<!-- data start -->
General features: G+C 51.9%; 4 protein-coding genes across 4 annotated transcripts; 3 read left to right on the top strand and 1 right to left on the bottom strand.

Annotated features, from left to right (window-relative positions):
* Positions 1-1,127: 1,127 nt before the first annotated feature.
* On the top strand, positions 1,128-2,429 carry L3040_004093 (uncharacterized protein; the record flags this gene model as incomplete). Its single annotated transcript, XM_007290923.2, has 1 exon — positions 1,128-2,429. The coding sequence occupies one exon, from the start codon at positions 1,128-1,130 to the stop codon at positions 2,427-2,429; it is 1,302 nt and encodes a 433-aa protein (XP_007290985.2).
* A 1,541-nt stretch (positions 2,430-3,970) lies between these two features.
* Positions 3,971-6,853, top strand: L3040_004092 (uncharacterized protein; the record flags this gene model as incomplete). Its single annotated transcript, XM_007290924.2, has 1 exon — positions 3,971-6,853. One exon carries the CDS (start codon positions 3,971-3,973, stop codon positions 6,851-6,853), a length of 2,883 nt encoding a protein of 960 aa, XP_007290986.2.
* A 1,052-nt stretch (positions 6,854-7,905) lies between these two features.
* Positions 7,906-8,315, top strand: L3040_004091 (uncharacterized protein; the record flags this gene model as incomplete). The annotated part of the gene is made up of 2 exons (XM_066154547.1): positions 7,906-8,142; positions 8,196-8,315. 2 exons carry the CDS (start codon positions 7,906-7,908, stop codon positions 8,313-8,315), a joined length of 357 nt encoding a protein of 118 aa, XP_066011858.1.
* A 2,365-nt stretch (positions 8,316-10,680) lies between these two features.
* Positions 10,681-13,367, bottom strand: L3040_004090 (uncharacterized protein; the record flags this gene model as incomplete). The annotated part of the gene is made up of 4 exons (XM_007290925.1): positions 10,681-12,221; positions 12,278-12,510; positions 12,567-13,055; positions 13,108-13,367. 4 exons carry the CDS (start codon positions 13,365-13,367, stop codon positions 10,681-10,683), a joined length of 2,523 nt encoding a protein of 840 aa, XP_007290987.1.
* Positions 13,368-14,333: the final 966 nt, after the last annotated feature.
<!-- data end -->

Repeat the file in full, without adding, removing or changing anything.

General features: G+C 51.9%; 4 protein-coding genes across 4 annotated transcripts; 3 read left to right on the top strand and 1 right to left on the bottom strand.

Annotated features, from left to right (window-relative positions):
* Positions 1-1,127: 1,127 nt before the first annotated feature.
* On the top strand, positions 1,128-2,429 carry L3040_004093 (uncharacterized protein; the record flags this gene model as incomplete). Its single annotated transcript, XM_007290923.2, has 1 exon — positions 1,128-2,429. The coding sequence occupies one exon, from the start codon at positions 1,128-1,130 to the stop codon at positions 2,427-2,429; it is 1,302 nt and encodes a 433-aa protein (XP_007290985.2).
* A 1,541-nt stretch (positions 2,430-3,970) lies between these two features.
* Positions 3,971-6,853, top strand: L3040_004092 (uncharacterized protein; the record flags this gene model as incomplete). Its single annotated transcript, XM_007290924.2, has 1 exon — positions 3,971-6,853. One exon carries the CDS (start codon positions 3,971-3,973, stop codon positions 6,851-6,853), a length of 2,883 nt encoding a protein of 960 aa, XP_007290986.2.
* A 1,052-nt stretch (positions 6,854-7,905) lies between these two features.
* Positions 7,906-8,315, top strand: L3040_004091 (uncharacterized protein; the record flags this gene model as incomplete). The annotated part of the gene is made up of 2 exons (XM_066154547.1): positions 7,906-8,142; positions 8,196-8,315. 2 exons carry the CDS (start codon positions 7,906-7,908, stop codon positions 8,313-8,315), a joined length of 357 nt encoding a protein of 118 aa, XP_066011858.1.
* A 2,365-nt stretch (positions 8,316-10,680) lies between these two features.
* Positions 10,681-13,367, bottom strand: L3040_004090 (uncharacterized protein; the record flags this gene model as incomplete). The annotated part of the gene is made up of 4 exons (XM_007290925.1): positions 10,681-12,221; positions 12,278-12,510; positions 12,567-13,055; positions 13,108-13,367. 4 exons carry the CDS (start codon positions 13,365-13,367, stop codon positions 10,681-10,683), a joined length of 2,523 nt encoding a protein of 840 aa, XP_007290987.1.
* Positions 13,368-14,333: the final 966 nt, after the last annotated feature.